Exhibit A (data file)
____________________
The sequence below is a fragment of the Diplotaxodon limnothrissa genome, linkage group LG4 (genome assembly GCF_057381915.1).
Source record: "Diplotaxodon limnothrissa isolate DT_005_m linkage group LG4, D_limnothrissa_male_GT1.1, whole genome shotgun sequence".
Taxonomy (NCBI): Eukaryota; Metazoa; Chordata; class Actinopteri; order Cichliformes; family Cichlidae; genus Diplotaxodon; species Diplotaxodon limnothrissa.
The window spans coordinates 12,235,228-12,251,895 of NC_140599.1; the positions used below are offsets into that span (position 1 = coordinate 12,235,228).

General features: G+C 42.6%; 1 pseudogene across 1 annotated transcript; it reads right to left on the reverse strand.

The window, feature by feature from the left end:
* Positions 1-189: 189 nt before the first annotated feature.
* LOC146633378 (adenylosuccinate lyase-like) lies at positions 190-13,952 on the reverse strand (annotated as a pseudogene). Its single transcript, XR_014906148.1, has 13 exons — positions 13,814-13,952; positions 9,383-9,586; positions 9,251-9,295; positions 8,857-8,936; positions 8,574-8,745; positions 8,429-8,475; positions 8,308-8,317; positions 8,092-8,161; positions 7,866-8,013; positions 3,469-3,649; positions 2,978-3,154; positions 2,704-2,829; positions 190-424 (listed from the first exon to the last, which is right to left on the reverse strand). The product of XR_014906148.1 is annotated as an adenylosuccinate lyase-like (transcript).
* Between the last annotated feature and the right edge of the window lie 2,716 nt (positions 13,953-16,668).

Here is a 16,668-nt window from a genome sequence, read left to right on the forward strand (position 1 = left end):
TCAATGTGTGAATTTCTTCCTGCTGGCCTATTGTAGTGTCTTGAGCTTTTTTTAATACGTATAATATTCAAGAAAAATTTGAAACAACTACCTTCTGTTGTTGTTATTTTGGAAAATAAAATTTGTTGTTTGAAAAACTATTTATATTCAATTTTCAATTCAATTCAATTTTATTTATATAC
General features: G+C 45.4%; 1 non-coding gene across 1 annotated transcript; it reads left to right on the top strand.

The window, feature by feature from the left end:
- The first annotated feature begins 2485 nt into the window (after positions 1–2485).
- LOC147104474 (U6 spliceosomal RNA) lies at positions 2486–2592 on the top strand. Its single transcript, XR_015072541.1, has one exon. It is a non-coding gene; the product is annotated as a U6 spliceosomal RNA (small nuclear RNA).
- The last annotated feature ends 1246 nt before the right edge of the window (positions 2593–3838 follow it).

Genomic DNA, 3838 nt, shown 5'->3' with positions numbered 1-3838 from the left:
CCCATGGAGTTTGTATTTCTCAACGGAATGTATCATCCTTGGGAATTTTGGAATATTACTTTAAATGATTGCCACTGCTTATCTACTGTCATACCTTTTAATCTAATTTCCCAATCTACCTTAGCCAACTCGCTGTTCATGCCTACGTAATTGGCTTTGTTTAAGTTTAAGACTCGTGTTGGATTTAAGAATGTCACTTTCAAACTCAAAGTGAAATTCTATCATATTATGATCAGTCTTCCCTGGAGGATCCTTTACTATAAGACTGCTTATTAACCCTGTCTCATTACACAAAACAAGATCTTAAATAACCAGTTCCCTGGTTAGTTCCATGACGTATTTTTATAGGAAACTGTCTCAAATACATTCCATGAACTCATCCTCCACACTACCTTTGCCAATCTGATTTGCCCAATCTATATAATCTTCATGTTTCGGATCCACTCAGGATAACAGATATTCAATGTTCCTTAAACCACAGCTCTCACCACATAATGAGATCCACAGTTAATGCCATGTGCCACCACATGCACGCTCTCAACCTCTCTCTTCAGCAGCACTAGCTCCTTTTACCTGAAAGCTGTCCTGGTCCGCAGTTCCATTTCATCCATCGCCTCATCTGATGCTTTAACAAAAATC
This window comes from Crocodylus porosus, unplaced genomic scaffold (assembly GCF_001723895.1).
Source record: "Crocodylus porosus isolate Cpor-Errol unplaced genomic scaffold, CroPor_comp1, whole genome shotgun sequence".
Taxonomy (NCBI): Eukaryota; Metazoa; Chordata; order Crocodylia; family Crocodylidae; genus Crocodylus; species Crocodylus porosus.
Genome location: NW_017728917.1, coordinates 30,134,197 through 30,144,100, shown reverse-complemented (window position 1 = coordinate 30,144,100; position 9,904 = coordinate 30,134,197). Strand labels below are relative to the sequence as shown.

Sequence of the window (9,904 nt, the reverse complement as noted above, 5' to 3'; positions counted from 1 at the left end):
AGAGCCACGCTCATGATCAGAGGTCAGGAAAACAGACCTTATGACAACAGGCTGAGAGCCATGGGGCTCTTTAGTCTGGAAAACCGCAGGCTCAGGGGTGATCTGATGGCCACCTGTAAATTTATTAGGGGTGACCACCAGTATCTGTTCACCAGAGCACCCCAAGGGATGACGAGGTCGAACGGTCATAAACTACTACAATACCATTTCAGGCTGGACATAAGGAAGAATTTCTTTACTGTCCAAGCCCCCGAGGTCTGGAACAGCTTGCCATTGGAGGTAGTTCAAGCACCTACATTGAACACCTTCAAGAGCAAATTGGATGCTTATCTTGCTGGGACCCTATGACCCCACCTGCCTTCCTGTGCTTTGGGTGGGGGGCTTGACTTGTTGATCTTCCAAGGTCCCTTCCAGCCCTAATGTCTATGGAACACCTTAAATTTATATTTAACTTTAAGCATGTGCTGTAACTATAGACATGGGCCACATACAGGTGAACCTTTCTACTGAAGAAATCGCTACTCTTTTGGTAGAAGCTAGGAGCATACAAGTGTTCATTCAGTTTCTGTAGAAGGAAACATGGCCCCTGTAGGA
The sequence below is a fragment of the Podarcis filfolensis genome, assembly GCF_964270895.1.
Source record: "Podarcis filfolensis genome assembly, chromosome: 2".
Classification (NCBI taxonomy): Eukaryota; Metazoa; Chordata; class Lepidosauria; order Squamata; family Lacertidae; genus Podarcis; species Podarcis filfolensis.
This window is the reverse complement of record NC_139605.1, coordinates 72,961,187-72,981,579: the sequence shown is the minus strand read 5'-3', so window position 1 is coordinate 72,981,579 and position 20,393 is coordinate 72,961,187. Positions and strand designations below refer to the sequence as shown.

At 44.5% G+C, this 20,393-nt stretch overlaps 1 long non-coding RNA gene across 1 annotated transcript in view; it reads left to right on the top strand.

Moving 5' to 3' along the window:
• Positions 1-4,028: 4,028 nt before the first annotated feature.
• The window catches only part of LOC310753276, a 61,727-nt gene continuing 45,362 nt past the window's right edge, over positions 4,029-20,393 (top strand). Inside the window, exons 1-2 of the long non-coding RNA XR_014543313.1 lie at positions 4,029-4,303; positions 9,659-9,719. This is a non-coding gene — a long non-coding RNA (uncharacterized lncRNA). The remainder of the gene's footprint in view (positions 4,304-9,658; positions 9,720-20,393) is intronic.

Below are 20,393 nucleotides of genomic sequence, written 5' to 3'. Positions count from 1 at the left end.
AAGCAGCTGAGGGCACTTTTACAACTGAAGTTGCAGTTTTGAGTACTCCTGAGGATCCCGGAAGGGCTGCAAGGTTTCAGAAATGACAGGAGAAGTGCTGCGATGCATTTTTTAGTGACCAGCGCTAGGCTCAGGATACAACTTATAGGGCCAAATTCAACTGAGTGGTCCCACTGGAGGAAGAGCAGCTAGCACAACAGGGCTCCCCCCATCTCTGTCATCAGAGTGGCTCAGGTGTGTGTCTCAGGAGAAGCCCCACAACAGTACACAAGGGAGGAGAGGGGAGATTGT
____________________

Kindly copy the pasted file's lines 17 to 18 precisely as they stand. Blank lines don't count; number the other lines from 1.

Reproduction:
Genomic DNA, 3838 nt, shown 5'->3' with positions numbered 1-3838 from the left:
CCCATGGAGTTTGTATTTCTCAACGGAATGTATCATCCTTGGGAATTTTGGAATATTACTTTAAATGATTGCCACTGCTTATCTACTGTCATACCTTTTAATCTAATTTCCCAATCTACCTTAGCCAACTCGCTGTTCATGCCTACGTAATTGGCTTTGTTTAAGTTTAAGACTCGTGTTGGATTTAAGAATGTCACTTTCAAACTCAAAGTGAAATTCTATCATATTATGATCAGTCTTCCCTGGAGGATCCTTTACTATAAGACTGCTTATTAACCCTGTCTCATTACACAAAACAAGATCTTAAATAACCAGTTCCCTGGTTAGTTCCATGACGTATTTTTATAGGAAACTGTCTCAAATACATTCCATGAACTCATCCTCCACACTACCTTTGCCAATCTGATTTGCCCAATCTATATAATCTTCATGTTTCGGATCCACTCAGGATAACAGATATTCAATGTTCCTTAAACCACAGCTCTCACCACATAATGAGATCCACAGTTAATGCCATGTGCCACCACATGCACGCTCTCAACCTCTCTCTTCAGCAGCACTAGCTCCTTTTACCTGAAAGCTGTCCTGGTCCGCAGTTCCATTTCATCCATCGCCTCATCTGATGCTTTAACAAAAATC